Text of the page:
Bahra Tayegu: A Step Towards Womanhood
In Newar community, girls are believed to be married thrice in their lives. The first one is in the Ehee ceremony, where the girls are married to Suvarna Kumar, form of Lord Vishnu. Bahra Tayegu is the second marriage ceremony where they are wedded to the Sun. And the third one is with their real husband.
Bahra Tayegu or ‘Gufa rakhane’ or ‘Surya Darshan’ in Nepali is done when the girls are on verge of puberty. When they are of 9 to 13 years of age, this ceremony is held for them.Bahra Tayegu, simply put is a coming of age ceremony for the girls in both Buddhist and Hindu Newar communities. It’s an age old Nepali culture and tradition that has continued till this day in Newar communities.
The family consults with a priest on when to have this ceremony for their daughter and the date is fixed accordingly. But if a girl has her first period before the ceremonial date, she is immediately put into a dark room, away from the sunlight and from the view of any man, even from her own father and brothers. She is kept like this for 11 days and on the 12th day the ceremony of her coming out as a young adult is performed.
In her room, a white doll made out of cotton or a cloth known as a white ‘Bahra Khayak’ (a white Bahra Khayak is supposed to be a good ghost whereas a black Bahra Khayak is considered to be a bad one) is placed. Once it’s placed she will have to worship and offer it a portion of her meal first before starting herself. If she doesn’t do this, it’s said that the ghost will scare her at night.
During this time, she isn’t allowed to clean herself or eat salty food for the first five days. Besides her mother, she will also have her female companions and relatives visiting her and playing and keeping her company from the sixth day onward. She will be given a natural product (it’s like a facial mask/cream) called ‘Kaoo’ which she has to put on her face to make her more beautiful.
On the 12th day, the marriage ceremony with the Sun will be held. On that day, she has to wake up before the sunrise and has to bathe and be purified and get ready for the ceremony wearing bridal sari and jewelries, just like an actual bride. The priest performs the intricate wedding ceremony where the girl would be kept in a veil or blindfolded the whole time. Only after Surya Darshan where she first sees the reflection of the sun in the water and then through her fingers in a unique posture that she is allowed to show her face. After finishing the entire marriage rite, the ceremony ends and the family prepares a celebratory party ‘Bhoj’ with relatives and friends for their daughter’s coming of age.
Bahra Tayegu plays an important role in girls’ education on womanhood. During the time she is kept in isolation, she will not be completely alone. She will be taken care of by her mother and taught about why she is being kept separated from everyone, the reasons for doing the ritual and the changes her body will go through in coming days. All in all, she will be taught what it means to be a woman.
But this wasn’t always the case back in the day, when mothers were hesitant and strict to follow the rules. Most of the time, they themselves didn’t know why they were doing this ritual for and even if they knew the answers, they didn’t know how to explain it to their young inexperienced daughters. So, there have been many instances in the past where girls have gotten sick and even worse died from not being taken good care of during the days she had to be kept in a dark locked room.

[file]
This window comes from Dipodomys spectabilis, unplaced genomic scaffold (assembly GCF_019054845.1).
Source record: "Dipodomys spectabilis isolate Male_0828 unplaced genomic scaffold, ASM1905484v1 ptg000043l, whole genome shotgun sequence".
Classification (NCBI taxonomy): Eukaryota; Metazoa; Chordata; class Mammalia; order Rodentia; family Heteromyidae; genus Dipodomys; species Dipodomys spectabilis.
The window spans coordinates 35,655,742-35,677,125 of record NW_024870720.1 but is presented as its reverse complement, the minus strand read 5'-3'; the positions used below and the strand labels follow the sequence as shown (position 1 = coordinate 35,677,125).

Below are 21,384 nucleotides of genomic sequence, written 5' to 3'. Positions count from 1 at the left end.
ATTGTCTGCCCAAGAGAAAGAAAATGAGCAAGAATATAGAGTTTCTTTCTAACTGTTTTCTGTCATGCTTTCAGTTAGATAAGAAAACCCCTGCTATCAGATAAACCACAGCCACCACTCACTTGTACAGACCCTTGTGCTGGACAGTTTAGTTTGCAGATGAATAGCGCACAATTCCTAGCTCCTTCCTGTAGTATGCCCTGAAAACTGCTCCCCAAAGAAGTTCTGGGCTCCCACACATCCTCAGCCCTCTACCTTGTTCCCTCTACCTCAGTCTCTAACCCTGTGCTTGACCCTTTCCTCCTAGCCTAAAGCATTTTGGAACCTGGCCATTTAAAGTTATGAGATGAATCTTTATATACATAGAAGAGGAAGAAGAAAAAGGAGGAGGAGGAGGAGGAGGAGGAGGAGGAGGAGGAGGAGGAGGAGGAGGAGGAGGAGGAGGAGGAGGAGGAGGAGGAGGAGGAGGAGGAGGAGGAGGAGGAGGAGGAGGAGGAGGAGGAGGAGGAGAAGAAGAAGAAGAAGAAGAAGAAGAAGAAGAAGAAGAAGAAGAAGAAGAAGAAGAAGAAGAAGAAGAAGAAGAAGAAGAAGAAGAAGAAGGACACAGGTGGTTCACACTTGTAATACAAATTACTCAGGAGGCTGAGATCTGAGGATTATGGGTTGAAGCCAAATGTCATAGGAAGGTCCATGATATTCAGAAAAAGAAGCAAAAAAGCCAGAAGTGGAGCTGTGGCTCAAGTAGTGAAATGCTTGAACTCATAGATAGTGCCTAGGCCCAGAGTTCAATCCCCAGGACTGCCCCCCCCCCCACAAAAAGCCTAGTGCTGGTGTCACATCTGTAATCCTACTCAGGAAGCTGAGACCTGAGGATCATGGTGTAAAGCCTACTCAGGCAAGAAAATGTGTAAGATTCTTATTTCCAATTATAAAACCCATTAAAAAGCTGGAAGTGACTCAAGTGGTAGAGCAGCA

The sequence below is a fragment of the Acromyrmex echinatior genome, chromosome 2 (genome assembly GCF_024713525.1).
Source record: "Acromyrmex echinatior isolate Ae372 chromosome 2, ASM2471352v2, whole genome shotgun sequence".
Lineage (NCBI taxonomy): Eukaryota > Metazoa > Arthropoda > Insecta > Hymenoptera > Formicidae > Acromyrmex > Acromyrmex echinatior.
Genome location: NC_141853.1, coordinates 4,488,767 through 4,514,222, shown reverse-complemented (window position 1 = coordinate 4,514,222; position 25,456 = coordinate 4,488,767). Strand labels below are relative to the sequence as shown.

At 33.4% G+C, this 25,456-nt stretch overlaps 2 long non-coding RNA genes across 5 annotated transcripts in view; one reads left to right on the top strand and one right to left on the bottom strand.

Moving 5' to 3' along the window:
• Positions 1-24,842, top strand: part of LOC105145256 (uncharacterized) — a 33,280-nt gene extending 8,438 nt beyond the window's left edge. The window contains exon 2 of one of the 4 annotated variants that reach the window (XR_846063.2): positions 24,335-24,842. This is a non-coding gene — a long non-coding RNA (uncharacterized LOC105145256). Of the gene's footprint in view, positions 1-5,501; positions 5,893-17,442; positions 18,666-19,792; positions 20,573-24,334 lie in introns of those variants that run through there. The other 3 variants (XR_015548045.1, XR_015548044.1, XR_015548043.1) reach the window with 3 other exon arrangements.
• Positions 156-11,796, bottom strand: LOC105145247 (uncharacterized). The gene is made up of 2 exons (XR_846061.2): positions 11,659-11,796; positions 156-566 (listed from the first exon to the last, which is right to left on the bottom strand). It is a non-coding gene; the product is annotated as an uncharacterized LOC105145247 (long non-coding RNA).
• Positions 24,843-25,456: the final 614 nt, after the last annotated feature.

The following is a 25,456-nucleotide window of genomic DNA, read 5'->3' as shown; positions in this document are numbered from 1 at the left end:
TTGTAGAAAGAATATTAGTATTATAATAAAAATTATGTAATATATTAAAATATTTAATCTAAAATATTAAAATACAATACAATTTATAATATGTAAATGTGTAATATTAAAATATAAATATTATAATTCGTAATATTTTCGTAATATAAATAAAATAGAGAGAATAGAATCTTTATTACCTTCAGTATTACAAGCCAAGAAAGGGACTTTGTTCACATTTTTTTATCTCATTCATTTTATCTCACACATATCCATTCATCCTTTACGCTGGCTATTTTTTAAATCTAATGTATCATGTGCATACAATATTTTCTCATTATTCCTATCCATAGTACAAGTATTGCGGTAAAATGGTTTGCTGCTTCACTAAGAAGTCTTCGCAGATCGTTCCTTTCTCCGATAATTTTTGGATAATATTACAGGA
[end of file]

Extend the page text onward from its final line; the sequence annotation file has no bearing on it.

Not all girls are keen on living in dark scary room, separated from rest of her family and friends. Naturally, they must have tried to get out at one point or another and were reprimanded for their behavior. They could have felt very lonely and thought their parents didn’t love them to treat them so harshly. So, when they fell sick, they didn’t have any will to recover leading to their untimely demise. In such cases, after the death of the girls their lifeless bodies were supposed to be buried in the very room they had died.
In recent days, it has become a little less hard for the girls who will be going through this age old Nepali culture and tradition as there are more ways to keep one entertained when alone. Plus, having support of understanding family members help lessens the stress caused by living in a cave like environment. Times have changed and how girls are kept in the room has also changed from candle lit room to electric lamps. Being in isolation and away from the Sun and opposite sex doesn’t mean the girls have to be kept in total darkness. These days rules are less strict depending on the family and changes are made taking in due consideration of the girl’s temperament who will have to go through this ritual.
Bahra Tayegu, the ceremony provides the girls safety from the evil spirits and protection of their husband, the Sun. This further cements the belief that the girls will not be considered as widows even after their real husband’s death because they are now married to the Sun which is considered to be an immortal being. The girls in Newarcommunity are, thus protected from the social injustices and malpractices that have to be faced by widows in Hindureligion.